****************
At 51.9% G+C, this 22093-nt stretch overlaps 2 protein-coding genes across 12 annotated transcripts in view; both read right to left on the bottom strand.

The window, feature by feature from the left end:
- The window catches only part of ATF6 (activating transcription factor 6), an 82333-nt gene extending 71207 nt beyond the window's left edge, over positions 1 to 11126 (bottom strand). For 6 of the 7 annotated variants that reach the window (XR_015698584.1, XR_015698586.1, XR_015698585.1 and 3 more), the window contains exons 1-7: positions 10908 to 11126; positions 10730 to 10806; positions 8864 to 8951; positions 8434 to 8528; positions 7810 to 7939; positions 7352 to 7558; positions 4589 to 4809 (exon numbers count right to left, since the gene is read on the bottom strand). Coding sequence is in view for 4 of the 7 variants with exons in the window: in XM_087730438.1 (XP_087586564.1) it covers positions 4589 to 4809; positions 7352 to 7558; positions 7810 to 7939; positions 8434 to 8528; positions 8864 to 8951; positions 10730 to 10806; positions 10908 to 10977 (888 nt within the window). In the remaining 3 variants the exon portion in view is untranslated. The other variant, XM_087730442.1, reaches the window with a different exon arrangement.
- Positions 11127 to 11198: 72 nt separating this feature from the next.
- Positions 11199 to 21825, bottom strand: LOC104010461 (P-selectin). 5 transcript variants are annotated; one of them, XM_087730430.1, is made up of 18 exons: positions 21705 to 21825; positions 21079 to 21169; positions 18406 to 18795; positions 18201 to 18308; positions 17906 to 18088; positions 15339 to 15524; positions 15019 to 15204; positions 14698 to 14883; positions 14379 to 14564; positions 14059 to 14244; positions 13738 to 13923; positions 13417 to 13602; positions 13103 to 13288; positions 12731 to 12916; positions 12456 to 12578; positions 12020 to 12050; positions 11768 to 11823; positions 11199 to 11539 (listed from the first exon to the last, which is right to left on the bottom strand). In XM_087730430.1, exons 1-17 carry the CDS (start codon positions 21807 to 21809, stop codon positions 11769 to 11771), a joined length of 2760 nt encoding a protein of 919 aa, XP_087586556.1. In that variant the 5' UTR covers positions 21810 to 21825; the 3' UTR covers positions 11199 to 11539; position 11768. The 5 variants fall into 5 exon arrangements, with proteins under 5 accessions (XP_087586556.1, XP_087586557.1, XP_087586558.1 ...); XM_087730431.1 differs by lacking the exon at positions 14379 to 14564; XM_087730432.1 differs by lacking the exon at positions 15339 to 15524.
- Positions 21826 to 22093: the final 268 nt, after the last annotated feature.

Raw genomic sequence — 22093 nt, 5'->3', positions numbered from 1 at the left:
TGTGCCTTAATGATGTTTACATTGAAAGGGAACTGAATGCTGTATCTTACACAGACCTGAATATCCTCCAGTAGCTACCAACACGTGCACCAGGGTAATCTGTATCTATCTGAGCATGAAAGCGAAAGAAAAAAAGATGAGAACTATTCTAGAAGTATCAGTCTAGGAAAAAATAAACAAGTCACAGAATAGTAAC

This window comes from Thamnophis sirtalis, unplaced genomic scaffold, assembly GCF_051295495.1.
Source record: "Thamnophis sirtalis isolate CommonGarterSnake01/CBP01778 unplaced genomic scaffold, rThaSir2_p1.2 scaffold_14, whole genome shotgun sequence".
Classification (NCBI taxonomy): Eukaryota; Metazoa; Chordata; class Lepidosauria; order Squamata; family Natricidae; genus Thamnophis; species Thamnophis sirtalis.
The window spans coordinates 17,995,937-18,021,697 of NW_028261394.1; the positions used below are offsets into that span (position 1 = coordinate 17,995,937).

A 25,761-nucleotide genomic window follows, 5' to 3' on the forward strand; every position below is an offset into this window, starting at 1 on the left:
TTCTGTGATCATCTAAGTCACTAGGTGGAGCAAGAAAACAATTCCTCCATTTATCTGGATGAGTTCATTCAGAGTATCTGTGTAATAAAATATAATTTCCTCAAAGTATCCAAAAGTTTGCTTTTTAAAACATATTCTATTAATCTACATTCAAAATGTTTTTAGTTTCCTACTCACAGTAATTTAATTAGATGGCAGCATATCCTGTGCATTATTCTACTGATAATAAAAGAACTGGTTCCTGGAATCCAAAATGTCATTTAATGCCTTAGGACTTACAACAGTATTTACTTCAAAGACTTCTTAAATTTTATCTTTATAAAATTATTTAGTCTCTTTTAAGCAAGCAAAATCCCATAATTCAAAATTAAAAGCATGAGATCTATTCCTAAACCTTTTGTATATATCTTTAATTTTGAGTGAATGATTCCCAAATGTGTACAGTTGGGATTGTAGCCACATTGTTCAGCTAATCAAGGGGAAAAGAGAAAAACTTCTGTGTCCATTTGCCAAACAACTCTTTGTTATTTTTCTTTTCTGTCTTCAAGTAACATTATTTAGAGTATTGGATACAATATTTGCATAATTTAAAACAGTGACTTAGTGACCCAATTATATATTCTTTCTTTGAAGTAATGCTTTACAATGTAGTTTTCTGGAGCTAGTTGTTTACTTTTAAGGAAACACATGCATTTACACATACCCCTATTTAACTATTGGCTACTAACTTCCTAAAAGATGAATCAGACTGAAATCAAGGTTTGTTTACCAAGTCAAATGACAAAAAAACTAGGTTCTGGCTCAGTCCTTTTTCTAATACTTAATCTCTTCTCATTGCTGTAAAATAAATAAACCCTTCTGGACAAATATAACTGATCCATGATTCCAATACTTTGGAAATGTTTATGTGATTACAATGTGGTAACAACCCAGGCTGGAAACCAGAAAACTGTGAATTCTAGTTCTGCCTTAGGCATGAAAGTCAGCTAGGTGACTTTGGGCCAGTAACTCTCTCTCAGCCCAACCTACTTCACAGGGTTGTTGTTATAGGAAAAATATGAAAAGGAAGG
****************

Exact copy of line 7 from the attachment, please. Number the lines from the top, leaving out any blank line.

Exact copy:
Raw genomic sequence — 22093 nt, 5'->3', positions numbered from 1 at the left: